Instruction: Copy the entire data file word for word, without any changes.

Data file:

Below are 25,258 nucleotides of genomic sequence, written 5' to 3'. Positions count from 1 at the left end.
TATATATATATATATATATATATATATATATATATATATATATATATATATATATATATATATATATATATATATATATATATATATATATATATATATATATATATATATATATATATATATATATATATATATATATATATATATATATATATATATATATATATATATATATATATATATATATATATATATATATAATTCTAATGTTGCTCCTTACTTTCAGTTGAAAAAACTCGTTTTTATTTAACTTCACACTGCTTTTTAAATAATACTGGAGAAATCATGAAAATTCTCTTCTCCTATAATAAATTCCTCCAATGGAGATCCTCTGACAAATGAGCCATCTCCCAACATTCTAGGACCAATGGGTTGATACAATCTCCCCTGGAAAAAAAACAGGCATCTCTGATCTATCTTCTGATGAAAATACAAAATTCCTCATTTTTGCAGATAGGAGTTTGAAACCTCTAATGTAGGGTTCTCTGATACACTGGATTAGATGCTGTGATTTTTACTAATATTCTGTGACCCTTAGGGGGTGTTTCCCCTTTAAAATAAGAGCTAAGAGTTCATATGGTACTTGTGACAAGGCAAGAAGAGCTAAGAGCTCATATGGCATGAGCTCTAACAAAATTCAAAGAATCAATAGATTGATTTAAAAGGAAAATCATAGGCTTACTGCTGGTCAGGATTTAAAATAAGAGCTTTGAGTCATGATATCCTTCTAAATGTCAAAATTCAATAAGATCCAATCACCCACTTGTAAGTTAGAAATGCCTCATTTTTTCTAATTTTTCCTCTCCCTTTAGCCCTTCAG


Below are 25,258 nucleotides of genomic sequence, written 5' to 3'. Positions count from 1 at the left end.
TATATATATATATATATATATATATATATATATATATATATATATATATATATATATATATATATATATATATATATATATATATATATATATATATATATATATATATATATATATATATATATATATATATATATATATATATATATATATATATATATATATATATATATATATATATATATATATATATATATATAATTCTAATGTTGCTCCTTACTTTCAGTTGAAAAAACTCGTTTTTATTTAACTTCACACTGCTTTTTAAATAATACTGGAGAAATCATGAAAATTCTCTTCTCCTATAATAAATTCCTCCAATGGAGATCCTCTGACAAATGAGCCATCTCCCAACATTCTAGGACCAATGGGTTGATACAATCTCCCCTGGAAAAAAAACAGGCATCTCTGATCTATCTTCTGATGAAAATACAAAATTCCTCATTTTTGCAGATAGGAGTTTGAAACCTCTAATGTAGGGTTCTCTGATACACTGGATTAGATGCTGTGATTTTTACTAATATTCTGTGACCCTTAGGGGGTGTTTCCCCTTTAAAATAAGAGCTAAGAGTTCATATGGTACTTGTGACAAGGCAAGAAGAGCTAAGAGCTCATATGGCATGAGCTCTAACAAAATTCAAAGAATCAATAGATTGATTTAAAAGGAAAATCATAGGCTTACTGCTGGTCAGGATTTAAAATAAGAGCTTTGAGTCATGATATCCTTCTAAATGTCAAAATTCAATAAGATCCAATCACCCACTTGTAAGTTAGAAATGCCTCATTTTTTCTAATTTTTCCTCTCCCTTTAGCCCTTCAG